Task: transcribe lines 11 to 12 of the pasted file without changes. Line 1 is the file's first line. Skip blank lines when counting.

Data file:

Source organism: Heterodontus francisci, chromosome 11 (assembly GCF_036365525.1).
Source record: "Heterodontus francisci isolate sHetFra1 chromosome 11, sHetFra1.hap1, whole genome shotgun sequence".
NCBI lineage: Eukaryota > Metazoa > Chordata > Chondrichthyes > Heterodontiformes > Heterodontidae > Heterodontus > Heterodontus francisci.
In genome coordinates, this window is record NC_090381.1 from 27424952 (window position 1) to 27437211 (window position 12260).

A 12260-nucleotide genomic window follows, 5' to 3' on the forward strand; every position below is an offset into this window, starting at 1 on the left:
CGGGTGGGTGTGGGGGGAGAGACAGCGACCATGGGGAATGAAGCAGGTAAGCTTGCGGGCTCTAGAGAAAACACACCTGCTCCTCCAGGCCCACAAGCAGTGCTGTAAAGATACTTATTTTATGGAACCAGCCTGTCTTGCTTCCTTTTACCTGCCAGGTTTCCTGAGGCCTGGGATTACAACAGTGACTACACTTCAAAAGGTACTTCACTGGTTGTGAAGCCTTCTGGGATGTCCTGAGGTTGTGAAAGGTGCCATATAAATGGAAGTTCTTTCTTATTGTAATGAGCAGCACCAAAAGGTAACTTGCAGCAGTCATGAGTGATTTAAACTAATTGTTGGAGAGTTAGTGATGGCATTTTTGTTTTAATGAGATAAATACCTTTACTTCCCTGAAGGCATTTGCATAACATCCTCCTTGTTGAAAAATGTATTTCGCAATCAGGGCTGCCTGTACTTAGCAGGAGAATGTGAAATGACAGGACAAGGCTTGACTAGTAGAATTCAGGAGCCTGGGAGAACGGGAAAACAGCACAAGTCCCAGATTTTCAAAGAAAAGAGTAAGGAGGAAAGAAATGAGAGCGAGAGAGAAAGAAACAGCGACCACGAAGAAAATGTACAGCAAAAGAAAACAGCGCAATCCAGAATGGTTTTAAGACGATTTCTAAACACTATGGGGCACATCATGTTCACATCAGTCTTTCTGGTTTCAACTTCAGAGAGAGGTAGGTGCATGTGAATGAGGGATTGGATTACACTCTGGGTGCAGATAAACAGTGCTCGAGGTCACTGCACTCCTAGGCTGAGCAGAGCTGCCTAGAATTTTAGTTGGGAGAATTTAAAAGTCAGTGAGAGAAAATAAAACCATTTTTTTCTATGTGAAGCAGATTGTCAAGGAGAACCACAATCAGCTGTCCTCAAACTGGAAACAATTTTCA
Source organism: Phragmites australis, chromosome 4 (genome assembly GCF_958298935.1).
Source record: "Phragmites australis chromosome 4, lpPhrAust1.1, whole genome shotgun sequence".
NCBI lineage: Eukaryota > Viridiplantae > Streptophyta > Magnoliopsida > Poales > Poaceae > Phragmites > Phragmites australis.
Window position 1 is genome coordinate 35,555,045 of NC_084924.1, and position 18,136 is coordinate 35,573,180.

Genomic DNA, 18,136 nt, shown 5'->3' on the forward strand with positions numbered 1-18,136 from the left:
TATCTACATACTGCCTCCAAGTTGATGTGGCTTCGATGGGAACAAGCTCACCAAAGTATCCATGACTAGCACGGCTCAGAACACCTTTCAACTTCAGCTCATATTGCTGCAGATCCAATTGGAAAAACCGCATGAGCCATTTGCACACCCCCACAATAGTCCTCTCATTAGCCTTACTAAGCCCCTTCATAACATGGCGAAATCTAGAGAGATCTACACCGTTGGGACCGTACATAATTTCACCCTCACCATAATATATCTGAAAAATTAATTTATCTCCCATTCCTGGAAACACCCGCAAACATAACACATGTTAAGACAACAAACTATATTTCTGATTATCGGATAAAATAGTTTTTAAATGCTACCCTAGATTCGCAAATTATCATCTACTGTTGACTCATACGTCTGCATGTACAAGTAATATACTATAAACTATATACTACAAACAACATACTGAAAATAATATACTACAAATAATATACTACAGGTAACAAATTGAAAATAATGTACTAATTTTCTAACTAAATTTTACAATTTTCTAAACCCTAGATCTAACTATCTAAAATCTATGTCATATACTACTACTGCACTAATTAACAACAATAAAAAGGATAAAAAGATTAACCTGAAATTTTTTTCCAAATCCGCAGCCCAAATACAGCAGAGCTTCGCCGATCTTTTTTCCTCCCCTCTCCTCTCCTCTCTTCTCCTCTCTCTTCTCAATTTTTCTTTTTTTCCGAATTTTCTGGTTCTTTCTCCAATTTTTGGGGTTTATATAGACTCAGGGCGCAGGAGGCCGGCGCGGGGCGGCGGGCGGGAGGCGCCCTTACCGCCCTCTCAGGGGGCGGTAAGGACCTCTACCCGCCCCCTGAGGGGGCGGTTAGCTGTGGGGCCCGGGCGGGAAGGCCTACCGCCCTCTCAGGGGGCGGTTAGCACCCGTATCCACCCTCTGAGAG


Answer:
Genomic DNA, 18,136 nt, shown 5'->3' on the forward strand with positions numbered 1-18,136 from the left:
TATCTACATACTGCCTCCAAGTTGATGTGGCTTCGATGGGAACAAGCTCACCAAAGTATCCATGACTAGCACGGCTCAGAACACCTTTCAACTTCAGCTCATATTGCTGCAGATCCAATTGGAAAAACCGCATGAGCCATTTGCACACCCCCACAATAGTCCTCTCATTAGCCTTACTAAGCCCCTTCATAACATGGCGAAATCTAGAGAGATCTACACCGTTGGGACCGTACATAATTTCACCCTCACCATAATATATCTGAAAAATTAATTTATCTCCCATTCCTGGAAACACCCGCAAACATAACACATGTTAAGACAACAAACTATATTTCTGATTATCGGATAAAATAGTTTTTAAATGCTACCCTAGATTCGCAAATTATCATCTACTGTTGACTCATACGTCTGCATGTACAAGTAATATACTATAAACTATATACTACAAACAACATACTGAAAATAATATACTACAAATAATATACTACAGGTAACAAATTGAAAATAATGTACTAATTTTCTAACTAAATTTTACAATTTTCTAAACCCTAGATCTAACTATCTAAAATCTATGTCATATACTACTACTGCACTAATTAACAACAATAAAAAGGATAAAAAGATTAACCTGAAATTTTTTTCCAAATCCGCAGCCCAAATACAGCAGAGCTTCGCCGATCTTTTTTCCTCCCCTCTCCTCTCCTCTCTTCTCCTCTCTCTTCTCAATTTTTCTTTTTTTCCGAATTTTCTGGTTCTTTCTCCAATTTTTGGGGTTTATATAGACTCAGGGCGCAGGAGGCCGGCGCGGGGCGGCGGGCGGGAGGCGCCCTTACCGCCCTCTCAGGGGGCGGTAAGGACCTCTACCCGCCCCCTGAGGGGGCGGTTAGCTGTGGGGCCCGGGCGGGAAGGCCTACCGCCCTCTCAGGGGGCGGTTAGCACCCGTATCCACCCTCTGAGAG